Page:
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The minutes of the Oct. 28 meeting of the

Federal Open Market Committee

were released at 2 p.m. EST today, igniting gains in both stocks and bonds. Investors seem to be encouraged by indications that the Fed would keep interest rates low well into 2005, owing to high levels of excess capacity. The minutes also appeared to define the phrase "considerable period," which has been included in statements referring to how long the Fed believes it can maintain an accommodative stance on monetary policy.

Here are the two main excerpts from the minutes of the


meeting that spurred a large jump in Treasuries and helped to catapult the

TheStreet Recommends

Dow Jones Industrial Average

above 10,000:

On Employment

"Looking ahead, members generally anticipated that an economic performance in line with their expectations would not entirely eliminate currently large margins of unemployed labor and other resources until perhaps the latter part of 2005 or even later."

On Inflation

"In their review of the outlook for inflation, members emphasized that the prospects for persisting slack in labor and other resources in combination with substantial further increases in productivity were likely to hold inflation to very low levels over the next year or two."

In the minutes, the Fed basically said that it expects resource utilization to remain low for the next one or two years, resulting in a "very low" inflation rate and requiring little in the way of future interest rate hikes. The minutes fit the view of those who believe the Fed won't raise rates until 2005, and they put a timeline on what the Fed might mean by "considerable period." The minutes assuaged concerns that developed in the bond market after Tuesday's FOMC meeting, when the Fed indicated it was less worried about risks for further disinflation and was more confident about the economic outlook.

Like Yesterday, but Much Has Changed

As of the Oct. 28 meeting, the Fed had yet to see any gains in the monthly payroll data, dating back as far as last January. But when the October payroll data were released on Nov. 7, there were sharp upward revisions to payrolls in both August and September. The data had initially indicated a loss in jobs for both months, but that was revised to show gains. Since then, we've seen two additional months of gains. So, the Fed now has four months of payroll gains in hand compared to zero as of Oct. 28. Therefore, the timeline for when the Fed likely believes excess capacity would be absorbed might now be one to one-and-a-half years, instead of one to two years.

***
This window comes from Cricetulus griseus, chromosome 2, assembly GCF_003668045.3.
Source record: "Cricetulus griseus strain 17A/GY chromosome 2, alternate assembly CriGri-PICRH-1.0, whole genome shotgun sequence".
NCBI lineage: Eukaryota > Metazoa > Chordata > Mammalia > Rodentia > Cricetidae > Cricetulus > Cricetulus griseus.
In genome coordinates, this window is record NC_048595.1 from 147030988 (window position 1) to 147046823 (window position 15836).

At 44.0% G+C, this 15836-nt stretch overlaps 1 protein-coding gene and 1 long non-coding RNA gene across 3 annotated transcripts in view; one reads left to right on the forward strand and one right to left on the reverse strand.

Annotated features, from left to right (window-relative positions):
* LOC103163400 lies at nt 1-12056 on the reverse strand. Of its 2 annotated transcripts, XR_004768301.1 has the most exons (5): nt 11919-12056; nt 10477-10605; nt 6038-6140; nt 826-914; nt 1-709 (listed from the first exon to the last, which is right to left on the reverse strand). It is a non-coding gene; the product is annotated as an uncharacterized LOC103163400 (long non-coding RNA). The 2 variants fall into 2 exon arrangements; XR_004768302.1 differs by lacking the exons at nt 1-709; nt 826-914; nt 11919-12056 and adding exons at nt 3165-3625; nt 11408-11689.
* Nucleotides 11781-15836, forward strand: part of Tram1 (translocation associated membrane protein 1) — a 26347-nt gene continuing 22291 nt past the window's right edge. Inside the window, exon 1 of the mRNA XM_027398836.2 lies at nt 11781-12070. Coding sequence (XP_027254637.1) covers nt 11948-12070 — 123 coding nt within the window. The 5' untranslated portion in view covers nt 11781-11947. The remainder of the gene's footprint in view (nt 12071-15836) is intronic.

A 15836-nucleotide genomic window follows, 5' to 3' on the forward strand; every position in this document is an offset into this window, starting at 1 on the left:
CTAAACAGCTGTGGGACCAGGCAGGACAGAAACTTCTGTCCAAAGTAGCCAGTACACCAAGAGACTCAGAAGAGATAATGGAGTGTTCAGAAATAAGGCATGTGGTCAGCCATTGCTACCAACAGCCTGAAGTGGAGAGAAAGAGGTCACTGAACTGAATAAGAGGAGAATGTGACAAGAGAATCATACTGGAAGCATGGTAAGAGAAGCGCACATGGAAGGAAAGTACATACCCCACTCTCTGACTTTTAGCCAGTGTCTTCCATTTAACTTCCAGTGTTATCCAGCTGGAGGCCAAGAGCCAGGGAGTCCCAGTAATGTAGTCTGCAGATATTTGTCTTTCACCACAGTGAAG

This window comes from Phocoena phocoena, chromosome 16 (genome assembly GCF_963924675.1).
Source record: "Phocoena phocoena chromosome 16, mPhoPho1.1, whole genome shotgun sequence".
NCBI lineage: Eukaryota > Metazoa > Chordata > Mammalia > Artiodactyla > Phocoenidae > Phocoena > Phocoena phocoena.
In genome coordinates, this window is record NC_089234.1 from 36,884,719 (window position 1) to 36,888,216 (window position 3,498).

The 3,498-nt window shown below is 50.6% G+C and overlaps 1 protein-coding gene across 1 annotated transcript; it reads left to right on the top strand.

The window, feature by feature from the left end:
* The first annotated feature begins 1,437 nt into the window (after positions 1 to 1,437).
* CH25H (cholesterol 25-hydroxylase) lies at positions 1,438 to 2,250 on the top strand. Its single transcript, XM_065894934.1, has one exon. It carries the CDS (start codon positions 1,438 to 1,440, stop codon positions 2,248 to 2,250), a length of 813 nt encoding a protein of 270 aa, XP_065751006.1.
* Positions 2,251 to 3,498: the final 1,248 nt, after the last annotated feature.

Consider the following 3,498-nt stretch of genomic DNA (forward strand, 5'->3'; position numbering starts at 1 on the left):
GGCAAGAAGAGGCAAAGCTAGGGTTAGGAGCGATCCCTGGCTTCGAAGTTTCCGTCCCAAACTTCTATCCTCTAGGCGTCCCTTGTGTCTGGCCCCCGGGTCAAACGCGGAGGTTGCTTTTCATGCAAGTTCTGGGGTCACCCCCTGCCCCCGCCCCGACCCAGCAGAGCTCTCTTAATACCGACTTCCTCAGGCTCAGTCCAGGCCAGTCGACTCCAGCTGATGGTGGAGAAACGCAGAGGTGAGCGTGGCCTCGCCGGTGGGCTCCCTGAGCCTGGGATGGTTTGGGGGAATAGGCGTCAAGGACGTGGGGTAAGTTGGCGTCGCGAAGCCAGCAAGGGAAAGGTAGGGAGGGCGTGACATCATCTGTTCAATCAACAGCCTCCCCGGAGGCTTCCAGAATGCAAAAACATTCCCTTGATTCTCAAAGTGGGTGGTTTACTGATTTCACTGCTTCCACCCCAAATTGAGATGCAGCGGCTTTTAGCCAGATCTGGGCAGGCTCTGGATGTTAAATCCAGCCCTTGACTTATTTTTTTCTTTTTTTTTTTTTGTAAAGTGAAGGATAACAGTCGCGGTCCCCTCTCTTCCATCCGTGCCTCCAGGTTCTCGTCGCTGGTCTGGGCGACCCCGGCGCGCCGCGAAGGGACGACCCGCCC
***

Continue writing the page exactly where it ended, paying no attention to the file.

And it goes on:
Given that monetary policy operates with a long lag (many believe that there's a lag of at least 18 months before the full effects of interest rate moves have their intended effect), and given the fact that the Fed typically acts before the excess slack in the economy is fully absorbed, it still appears likely that the Fed will raise rates in 2004, but it clearly is in no rush.

At this point, given the somewhat conflicting message of the Oct. 28 minutes and the Dec. 9 policy statement, upcoming speeches by Fed members should help to settle the score. Nevertheless, the FOMC is now using "baby steps" as its modus operandi because of its beliefs about the excess slack in the economy. All of this seems at odds with the implications of the behavior of the economy, equity prices, commodities and the dollar on the future levels of inflation.

Tony Crescenzi is the chief bond market strategist at Miller Tabak + Co., LLC, and advises many of the nation's top institutional investors on issues related to the bond market, the economy and other macro-related issues. At the request of the Federal Reserve, Crescenzi is a regular participant in the board's Livingston Survey of economic forecasters. He is also the author of

The Strategic Bond Investor. At the time of publication, Crescenzi or Miller Tabak had no positions in the securities mentioned in this column, although holdings can change at any time. Under no circumstances does the information in this column represent a recommendation to buy or sell stocks. Crescenzi also is the founder of, a popular Web site covering the bond market and the economy. He appreciates your feedback and invites you to send it to

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